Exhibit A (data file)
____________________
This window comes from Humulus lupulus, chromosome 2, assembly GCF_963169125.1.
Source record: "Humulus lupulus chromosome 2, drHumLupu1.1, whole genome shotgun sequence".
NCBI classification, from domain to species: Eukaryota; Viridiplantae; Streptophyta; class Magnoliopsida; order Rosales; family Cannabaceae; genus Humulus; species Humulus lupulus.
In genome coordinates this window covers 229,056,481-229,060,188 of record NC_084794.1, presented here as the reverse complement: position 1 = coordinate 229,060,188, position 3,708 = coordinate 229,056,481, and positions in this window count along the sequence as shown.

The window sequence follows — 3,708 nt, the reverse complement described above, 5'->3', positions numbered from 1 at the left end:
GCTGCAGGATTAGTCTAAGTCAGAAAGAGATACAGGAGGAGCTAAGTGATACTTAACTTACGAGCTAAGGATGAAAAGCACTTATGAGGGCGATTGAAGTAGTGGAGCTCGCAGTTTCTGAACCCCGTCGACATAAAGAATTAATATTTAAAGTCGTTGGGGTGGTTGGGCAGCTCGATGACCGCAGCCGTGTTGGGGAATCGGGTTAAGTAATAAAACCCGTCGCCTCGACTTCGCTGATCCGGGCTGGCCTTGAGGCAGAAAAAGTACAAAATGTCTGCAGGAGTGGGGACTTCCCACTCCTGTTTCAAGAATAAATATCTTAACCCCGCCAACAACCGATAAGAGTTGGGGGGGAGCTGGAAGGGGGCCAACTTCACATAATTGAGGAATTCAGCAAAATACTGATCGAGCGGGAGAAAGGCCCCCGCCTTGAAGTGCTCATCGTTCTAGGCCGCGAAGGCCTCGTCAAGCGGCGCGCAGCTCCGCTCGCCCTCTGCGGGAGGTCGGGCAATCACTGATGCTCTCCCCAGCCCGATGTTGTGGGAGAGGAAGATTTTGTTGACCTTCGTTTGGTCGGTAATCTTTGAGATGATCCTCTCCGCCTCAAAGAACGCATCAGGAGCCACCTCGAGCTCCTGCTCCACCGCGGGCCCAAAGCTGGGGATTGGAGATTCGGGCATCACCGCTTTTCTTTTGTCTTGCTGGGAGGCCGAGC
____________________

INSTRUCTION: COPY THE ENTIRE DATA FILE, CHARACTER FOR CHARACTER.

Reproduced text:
This window comes from Humulus lupulus, chromosome 2, assembly GCF_963169125.1.
Source record: "Humulus lupulus chromosome 2, drHumLupu1.1, whole genome shotgun sequence".
NCBI classification, from domain to species: Eukaryota; Viridiplantae; Streptophyta; class Magnoliopsida; order Rosales; family Cannabaceae; genus Humulus; species Humulus lupulus.
In genome coordinates this window covers 229,056,481-229,060,188 of record NC_084794.1, presented here as the reverse complement: position 1 = coordinate 229,060,188, position 3,708 = coordinate 229,056,481, and positions in this window count along the sequence as shown.

The window sequence follows — 3,708 nt, the reverse complement described above, 5'->3', positions numbered from 1 at the left end:
GCTGCAGGATTAGTCTAAGTCAGAAAGAGATACAGGAGGAGCTAAGTGATACTTAACTTACGAGCTAAGGATGAAAAGCACTTATGAGGGCGATTGAAGTAGTGGAGCTCGCAGTTTCTGAACCCCGTCGACATAAAGAATTAATATTTAAAGTCGTTGGGGTGGTTGGGCAGCTCGATGACCGCAGCCGTGTTGGGGAATCGGGTTAAGTAATAAAACCCGTCGCCTCGACTTCGCTGATCCGGGCTGGCCTTGAGGCAGAAAAAGTACAAAATGTCTGCAGGAGTGGGGACTTCCCACTCCTGTTTCAAGAATAAATATCTTAACCCCGCCAACAACCGATAAGAGTTGGGGGGGAGCTGGAAGGGGGCCAACTTCACATAATTGAGGAATTCAGCAAAATACTGATCGAGCGGGAGAAAGGCCCCCGCCTTGAAGTGCTCATCGTTCTAGGCCGCGAAGGCCTCGTCAAGCGGCGCGCAGCTCCGCTCGCCCTCTGCGGGAGGTCGGGCAATCACTGATGCTCTCCCCAGCCCGATGTTGTGGGAGAGGAAGATTTTGTTGACCTTCGTTTGGTCGGTAATCTTTGAGATGATCCTCTCCGCCTCAAAGAACGCATCAGGAGCCACCTCGAGCTCCTGCTCCACCGCGGGCCCAAAGCTGGGGATTGGAGATTCGGGCATCACCGCTTTTCTTTTGTCTTGCTGGGAGGCCGAGC